Hello, dedicated readers of The Inquirer Morning Newsletter.
First: We spoke with experts about restrictions being lifted as the pandemic continues.
Then: For some, reopening means finally being able to ditch a mask, and for others the sacrifices will span a lifetime. How do people trust each other again?
And: In recent months, the biggest mass discipline scandal in Philly police history over racist Facebook posts has taken several new turns, as an arbitration process is underway for a number of officers.
As the reopening process unfolds, the nation’s top public health agency has declared that if you are fully vaccinated, “you can resume activities that you did prior to the pandemic.”
The fatigue has been real for many who welcome the freedom. But not everyone is so ready to resume. Some are wary of the return to post-pandemic normalcy, as the science and our understanding of it continues to evolve.
We talked to experts to get their personal perspectives on the rules lifting as the pandemic continues. “I do think we need to open up. I do think we need to reengage, but also be mindful that this is still present,” said Troy Randle, a cardiologist who had COVID-19. Read on for what he and others are saying.
Overall, some were left untouched. Others were so wrecked they can never fathom “going back to normal.” Their pandemic losses are too deep for that.
“We’re never going back to normal,” said the Rev. Joe Nock, pastor of the Second Antioch Baptist Church in Mantua, who was nearly hospitalized with the virus. “Like after 9/11 it was never the same? … It may be subtle, but people are going to have a hard time reintegrating.”
Nock says he fears that now, as restrictions are being lifted, is when the delayed grief will hit some people processing the enormity of what happened. The pandemic era of turmoil and trauma has created a patchwork of vastly different expriences. Some who may have averted sickness endured the loss of careers, livelihoods and friendships, and that’s before you get to the larger inequities and political divides.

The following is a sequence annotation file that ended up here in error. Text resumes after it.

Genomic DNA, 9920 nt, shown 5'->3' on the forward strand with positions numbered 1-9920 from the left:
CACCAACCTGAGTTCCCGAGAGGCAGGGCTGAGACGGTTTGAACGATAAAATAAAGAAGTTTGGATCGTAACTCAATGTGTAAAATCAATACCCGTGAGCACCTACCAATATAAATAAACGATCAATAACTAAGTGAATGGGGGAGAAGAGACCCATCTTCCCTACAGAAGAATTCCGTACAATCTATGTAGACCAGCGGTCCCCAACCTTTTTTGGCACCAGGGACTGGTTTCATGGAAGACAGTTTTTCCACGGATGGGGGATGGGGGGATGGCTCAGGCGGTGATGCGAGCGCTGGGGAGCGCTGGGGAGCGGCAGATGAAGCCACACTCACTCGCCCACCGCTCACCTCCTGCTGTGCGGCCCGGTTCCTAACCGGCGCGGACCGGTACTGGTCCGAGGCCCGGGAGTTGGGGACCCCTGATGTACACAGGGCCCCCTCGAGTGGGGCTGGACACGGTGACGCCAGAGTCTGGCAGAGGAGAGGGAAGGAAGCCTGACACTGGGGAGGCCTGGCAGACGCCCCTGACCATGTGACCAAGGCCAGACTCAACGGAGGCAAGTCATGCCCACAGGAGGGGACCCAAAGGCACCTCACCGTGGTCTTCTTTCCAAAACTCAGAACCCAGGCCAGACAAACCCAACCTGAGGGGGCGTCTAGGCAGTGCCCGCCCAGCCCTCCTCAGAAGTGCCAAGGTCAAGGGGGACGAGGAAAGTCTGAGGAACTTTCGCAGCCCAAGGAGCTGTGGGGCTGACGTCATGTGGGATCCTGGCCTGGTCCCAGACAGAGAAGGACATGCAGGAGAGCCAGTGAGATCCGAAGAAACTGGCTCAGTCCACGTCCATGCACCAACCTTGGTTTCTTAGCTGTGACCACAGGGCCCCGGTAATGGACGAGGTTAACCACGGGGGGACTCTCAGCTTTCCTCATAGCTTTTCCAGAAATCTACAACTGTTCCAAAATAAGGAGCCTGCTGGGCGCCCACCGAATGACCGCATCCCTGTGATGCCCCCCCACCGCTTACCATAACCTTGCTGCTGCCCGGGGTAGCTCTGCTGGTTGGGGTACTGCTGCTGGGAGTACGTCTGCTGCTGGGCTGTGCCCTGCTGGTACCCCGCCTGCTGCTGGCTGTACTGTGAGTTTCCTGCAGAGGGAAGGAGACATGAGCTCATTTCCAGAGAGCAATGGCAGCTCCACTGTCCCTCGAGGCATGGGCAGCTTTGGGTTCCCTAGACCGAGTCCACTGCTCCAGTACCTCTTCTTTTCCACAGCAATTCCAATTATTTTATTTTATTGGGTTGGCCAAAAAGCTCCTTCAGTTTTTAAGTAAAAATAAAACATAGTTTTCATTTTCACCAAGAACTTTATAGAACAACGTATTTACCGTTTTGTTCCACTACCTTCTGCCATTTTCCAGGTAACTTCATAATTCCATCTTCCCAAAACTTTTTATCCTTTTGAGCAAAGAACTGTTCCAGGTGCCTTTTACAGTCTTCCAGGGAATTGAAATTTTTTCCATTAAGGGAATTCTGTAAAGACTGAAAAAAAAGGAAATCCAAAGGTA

Reporter Jeff Gammage turns his attention to those who, as life goes on without them, say they’ll never fully recover.
The largest mass discipline in Philadelphia police history came two years ago when 15 Philly cops were forced off the job, and dozens more were suspended or reprimanded for making racist, sexist, or discriminatory Facebook posts — all documented by the Plain View Project in a public database. It’s still playing out.
Since the scandal hit the Police Department, some of the cops have been fighting back, challenging their penalties through arbitration or lawsuits. One of the officers has been reinstated with full back pay.
After George Floyd became a symbol of the racial justice movement, sparking action in the name of equity and police reform, the city is looking at these legal battles over the disciplined officers as vital to its push to bolster trust in the Police Department. Citing the slayingof Floyd, and the reckoning it spawned, the city opposed all of the efforts by the fired officers to get their jobs back. The police union, however, says the department rushed to judgment, trampled the officers’ due process rights and punished them disproportionately to quiet public outcry.